His embrace of multiculturalism (and, often, counterculturalism) has eroded news coverage in myriad ways, according to "Gray Lady Down," from refusal to acknowledge Islamic fundamentalism's role in terrorist crimes to a full-bore holy war against the Duke lacrosse team over a stripper's now-discredited rape accusations.

The most horrifying part is the huge number of hoaxes by which The Times has been taken in over the past decade. Some were amusing — a laudatory profile of a transgendered, meth-head, truck-stop-hooker-turned-novelist who, as it later developed, was none of those things and hadn't written his own book. Others were appalling, including character assassination of Caroline Kennedy falsely attributed to the mayor of Paris.

You'd think "Gray Lady Down" would qualify as "the light of scrutiny on the powerful" that Brisbane invited in his column. Not so, says Tanenhaus. He has not permitted a single word about it to appear in his section. The purported reason: The review copy was hand-delivered by the author, and The Times "doesn't accept books from importuning authors," Tanenhaus told the website Gawker. "We deal exclusively with publishers ..."

It's true that Encounter, a conservative publisher, stopped sending copies to Tanenhaus three years ago — because his section never reviewed them. Or virtually any other books from the right. Even if they're intellectual blockbusters, sales blockbusters on The Times' own best-seller list or fiercely topical, to The Times, they're unbooks that simply don't exist.

To be fair, there's a lot of competition for book-review space. And probably it's too much to expect Tanenhaus to make space when he's got an elegant piece on Jenna Jameson's "How To Make Love Like A Porn Star." Hey, Sam, how many copies of that did you need for fact-checking?

Glenn Garvin is a columnist for the Miami Herald.


Memorial Day is a most appropriate time to do so, but Americans need not wait for Monday's holiday to visit veterans' graves -- or the multitude of monuments and memorials that bear silent witness to the ultimate sacrifices made by so many in uniform.

Look to the following titles, selected especially for A Page of Books readers by Karen Rossi and her staff at Carnegie Library of Pittsburgh's Downtown & Business branch, to learn about monuments and memorials from Pittsburgh to Gettysburg to Washington, D.C., and beyond -- including many too often overlooked -- and the stories of American heroism that inspired them.

Pennsylvania's Forbes Trail: Gateways and Getaways along the Legendary Route from Philadelphia to Pittsburgh

by Burton K. Kummerow, Christine H. O'Toole and R. Scott Stephenson (Taylor Trade Publishing, 2008)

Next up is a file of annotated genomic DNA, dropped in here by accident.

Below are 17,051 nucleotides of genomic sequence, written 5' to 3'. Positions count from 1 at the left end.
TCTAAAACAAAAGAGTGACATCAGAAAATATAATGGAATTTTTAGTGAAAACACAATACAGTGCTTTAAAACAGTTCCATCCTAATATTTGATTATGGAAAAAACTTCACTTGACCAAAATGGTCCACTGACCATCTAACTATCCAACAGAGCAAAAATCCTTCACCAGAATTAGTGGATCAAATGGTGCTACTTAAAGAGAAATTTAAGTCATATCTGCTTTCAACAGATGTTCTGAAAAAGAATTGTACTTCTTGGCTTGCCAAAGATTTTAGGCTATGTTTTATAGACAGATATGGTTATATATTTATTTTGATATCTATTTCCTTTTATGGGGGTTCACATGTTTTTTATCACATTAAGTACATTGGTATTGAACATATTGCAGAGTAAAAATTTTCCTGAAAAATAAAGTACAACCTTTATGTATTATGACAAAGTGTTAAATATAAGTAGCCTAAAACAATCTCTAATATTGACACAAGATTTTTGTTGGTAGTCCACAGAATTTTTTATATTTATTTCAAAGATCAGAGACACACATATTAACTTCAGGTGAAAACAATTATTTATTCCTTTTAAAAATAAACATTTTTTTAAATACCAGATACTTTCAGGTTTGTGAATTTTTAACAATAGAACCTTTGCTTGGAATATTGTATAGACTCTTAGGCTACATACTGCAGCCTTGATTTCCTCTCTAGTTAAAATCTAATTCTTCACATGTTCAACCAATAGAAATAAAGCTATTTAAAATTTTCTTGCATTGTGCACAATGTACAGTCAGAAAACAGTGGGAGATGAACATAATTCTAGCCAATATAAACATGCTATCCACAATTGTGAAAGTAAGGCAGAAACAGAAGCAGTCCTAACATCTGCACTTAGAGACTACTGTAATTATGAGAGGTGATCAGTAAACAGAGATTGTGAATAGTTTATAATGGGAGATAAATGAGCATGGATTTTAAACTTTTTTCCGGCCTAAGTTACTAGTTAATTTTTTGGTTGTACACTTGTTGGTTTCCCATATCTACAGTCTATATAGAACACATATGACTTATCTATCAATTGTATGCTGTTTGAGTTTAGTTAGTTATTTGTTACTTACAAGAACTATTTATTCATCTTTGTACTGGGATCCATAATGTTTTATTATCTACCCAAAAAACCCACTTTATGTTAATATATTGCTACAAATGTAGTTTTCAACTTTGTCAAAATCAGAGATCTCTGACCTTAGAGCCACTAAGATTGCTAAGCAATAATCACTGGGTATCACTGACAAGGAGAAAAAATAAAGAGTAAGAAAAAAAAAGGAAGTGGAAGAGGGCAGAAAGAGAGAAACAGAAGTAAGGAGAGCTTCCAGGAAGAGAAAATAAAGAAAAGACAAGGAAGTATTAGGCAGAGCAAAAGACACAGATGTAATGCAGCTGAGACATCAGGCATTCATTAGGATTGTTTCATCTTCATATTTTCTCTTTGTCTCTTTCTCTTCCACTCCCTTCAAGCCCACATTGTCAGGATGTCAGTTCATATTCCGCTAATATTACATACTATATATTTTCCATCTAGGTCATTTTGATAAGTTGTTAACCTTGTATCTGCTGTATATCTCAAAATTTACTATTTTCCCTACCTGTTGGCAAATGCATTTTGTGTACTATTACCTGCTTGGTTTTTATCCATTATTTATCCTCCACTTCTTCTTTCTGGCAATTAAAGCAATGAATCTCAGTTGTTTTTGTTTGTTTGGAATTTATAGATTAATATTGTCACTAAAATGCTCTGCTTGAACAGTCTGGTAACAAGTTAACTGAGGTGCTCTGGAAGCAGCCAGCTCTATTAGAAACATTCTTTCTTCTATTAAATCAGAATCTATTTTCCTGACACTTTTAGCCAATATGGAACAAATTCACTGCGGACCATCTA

Pennsylvania Battlefields & Military Landmarks

by Arthur P. Miller Jr. and Marjorie L. Miller (Stackpole Books, 2000)

Pennsylvania Civil War Trails: The Guide to Battle Sites, Monuments, Museums and Towns

by Tom Huntington (Stackpole Books, 2007)

Their Silent Vigil: A Complete Guide to the Monuments of the Gettysburg National Military Park

by Robert J. Nixon (Tate Publishing, 2009)

The Vietnam War in American Memory: Veterans, Memorials, and the Politics of Healing

by Patrick Hagopian (University of Massachusetts Press, 2009)

Sacred Ground: A Tribute to America's Veterans

by Tom Ruck (Regnery, 2007)

America's Battlegrounds: Walk in the Footsteps of America's Bravest

by Richard Sauers (Reader's Digest, 2005)

The Mighty Fallen: Our Nation's Greatest War Memorials

by Larry Bond and F-Stop Fitzgerald (Smithsonian, 2007)


The Wizard of Lies: Bernie Madoff and the Death of Trust

by Diana B. Henriques (Times Books)

The reporter who led The New York Times' coverage of the now-fallen financier and his decades-long $65 billion Ponzi scheme — history's biggest, which swindled friends, relatives and others -— explains Bernie Madoff and how he pulled it off for so long. Citing "Madoff's first interviews for publication since his arrest" among more than 100 done by the author, the publisher calls this "the definitive book on the man and his scheme." Hopefully, Wall Street investors, regulators and other journalists will read "The Wizard of Lies" as a cautionary tale — one that helps them avoid a repeat of the Madoff scandal.

Liberty's Exiles: American Loyalists in the Revolutionary World

by Maya Jasanoff (Knopf)

Helping correct the short shrift that winner-written history long has given supporters of the losing side in the American Revolution, Maya Jasanoff, an associate professor of history at Harvard, details the stiff prices paid by British loyalists -- white, black (the British pledged to free slaves who fought on their side) and Indian. Hounded by winning Americans bent on retribution, tens of thousands of loyalists fled to the safety of the British Empire -- Canada, England, the Caribbean, Africa, India, even Australia -- to start over. Loyalists faced much bigger challenges than tar and feathers; Jasanoff brings their diaspora's magnitude and implications into focus.

A Page of Books, written and compiled by Alan Wallace, appears on the last Sunday of each month.